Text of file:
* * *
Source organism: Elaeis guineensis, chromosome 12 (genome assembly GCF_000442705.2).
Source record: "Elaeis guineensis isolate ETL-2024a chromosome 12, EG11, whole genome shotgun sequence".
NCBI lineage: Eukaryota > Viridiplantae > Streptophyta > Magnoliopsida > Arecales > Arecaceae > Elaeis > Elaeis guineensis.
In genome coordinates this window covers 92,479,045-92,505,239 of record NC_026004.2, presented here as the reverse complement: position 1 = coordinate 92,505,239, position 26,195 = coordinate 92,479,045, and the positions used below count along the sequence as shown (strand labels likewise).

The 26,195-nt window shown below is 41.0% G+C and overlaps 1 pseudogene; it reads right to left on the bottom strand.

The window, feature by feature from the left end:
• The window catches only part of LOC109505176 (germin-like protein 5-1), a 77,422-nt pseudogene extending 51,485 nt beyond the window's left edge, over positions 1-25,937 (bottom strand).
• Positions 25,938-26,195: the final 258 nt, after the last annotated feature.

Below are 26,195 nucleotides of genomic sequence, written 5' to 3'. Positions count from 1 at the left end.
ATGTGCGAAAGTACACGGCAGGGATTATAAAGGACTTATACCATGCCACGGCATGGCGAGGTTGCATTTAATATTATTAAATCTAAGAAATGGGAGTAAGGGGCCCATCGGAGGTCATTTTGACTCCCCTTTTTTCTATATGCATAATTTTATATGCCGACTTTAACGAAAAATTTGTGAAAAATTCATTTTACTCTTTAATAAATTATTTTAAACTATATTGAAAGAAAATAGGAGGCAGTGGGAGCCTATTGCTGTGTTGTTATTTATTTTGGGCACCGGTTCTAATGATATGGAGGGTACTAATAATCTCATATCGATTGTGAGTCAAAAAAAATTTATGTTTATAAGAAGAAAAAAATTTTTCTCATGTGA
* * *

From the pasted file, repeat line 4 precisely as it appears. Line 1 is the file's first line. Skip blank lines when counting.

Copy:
In genome coordinates this window covers 92,479,045-92,505,239 of record NC_026004.2, presented here as the reverse complement: position 1 = coordinate 92,505,239, position 26,195 = coordinate 92,479,045, and the positions used below count along the sequence as shown (strand labels likewise).